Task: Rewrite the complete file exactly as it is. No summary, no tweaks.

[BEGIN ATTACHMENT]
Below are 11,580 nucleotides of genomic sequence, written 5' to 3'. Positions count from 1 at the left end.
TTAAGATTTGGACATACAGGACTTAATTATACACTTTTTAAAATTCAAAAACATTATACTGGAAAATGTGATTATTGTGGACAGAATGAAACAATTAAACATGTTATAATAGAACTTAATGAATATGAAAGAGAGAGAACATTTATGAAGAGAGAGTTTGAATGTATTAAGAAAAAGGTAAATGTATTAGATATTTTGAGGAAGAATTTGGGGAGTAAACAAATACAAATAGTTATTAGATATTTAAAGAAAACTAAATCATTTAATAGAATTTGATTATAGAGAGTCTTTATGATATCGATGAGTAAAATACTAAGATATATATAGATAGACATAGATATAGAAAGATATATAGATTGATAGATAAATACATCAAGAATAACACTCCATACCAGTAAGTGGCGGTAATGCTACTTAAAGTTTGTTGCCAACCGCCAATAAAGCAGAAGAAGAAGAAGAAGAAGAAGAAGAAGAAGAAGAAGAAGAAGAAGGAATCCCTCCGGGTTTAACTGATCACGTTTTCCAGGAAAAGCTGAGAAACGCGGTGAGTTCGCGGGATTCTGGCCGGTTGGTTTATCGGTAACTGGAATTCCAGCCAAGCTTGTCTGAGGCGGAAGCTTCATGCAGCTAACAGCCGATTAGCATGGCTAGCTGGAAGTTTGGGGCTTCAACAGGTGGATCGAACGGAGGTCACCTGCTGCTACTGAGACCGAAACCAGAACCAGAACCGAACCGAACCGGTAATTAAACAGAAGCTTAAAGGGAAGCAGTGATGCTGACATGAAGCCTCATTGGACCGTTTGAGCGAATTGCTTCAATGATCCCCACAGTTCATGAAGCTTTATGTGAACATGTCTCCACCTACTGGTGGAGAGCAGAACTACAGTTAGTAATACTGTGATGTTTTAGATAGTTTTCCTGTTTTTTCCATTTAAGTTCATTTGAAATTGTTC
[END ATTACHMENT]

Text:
Below are 11,580 nucleotides of genomic sequence, written 5' to 3'. Positions count from 1 at the left end.
TTAAGATTTGGACATACAGGACTTAATTATACACTTTTTAAAATTCAAAAACATTATACTGGAAAATGTGATTATTGTGGACAGAATGAAACAATTAAACATGTTATAATAGAACTTAATGAATATGAAAGAGAGAGAACATTTATGAAGAGAGAGTTTGAATGTATTAAGAAAAAGGTAAATGTATTAGATATTTTGAGGAAGAATTTGGGGAGTAAACAAATACAAATAGTTATTAGATATTTAAAGAAAACTAAATCATTTAATAGAATTTGATTATAGAGAGTCTTTATGATATCGATGAGTAAAATACTAAGATATATATAGATAGACATAGATATAGAAAGATATATAGATTGATAGATAAATACATCAAGAATAACACTCCATACCAGTAAGTGGCGGTAATGCTACTTAAAGTTTGTTGCCAACCGCCAATAAAGCAGAAGAAGAAGAAGAAGAAGAAGAAGAAGAAGAAGAAGAAGAAGAAGGAATCCCTCCGGGTTTAACTGATCACGTTTTCCAGGAAAAGCTGAGAAACGCGGTGAGTTCGCGGGATTCTGGCCGGTTGGTTTATCGGTAACTGGAATTCCAGCCAAGCTTGTCTGAGGCGGAAGCTTCATGCAGCTAACAGCCGATTAGCATGGCTAGCTGGAAGTTTGGGGCTTCAACAGGTGGATCGAACGGAGGTCACCTGCTGCTACTGAGACCGAAACCAGAACCAGAACCGAACCGAACCGGTAATTAAACAGAAGCTTAAAGGGAAGCAGTGATGCTGACATGAAGCCTCATTGGACCGTTTGAGCGAATTGCTTCAATGATCCCCACAGTTCATGAAGCTTTATGTGAACATGTCTCCACCTACTGGTGGAGAGCAGAACTACAGTTAGTAATACTGTGATGTTTTAGATAGTTTTCCTGTTTTTTCCATTTAAGTTCATTTGAAATTGTTC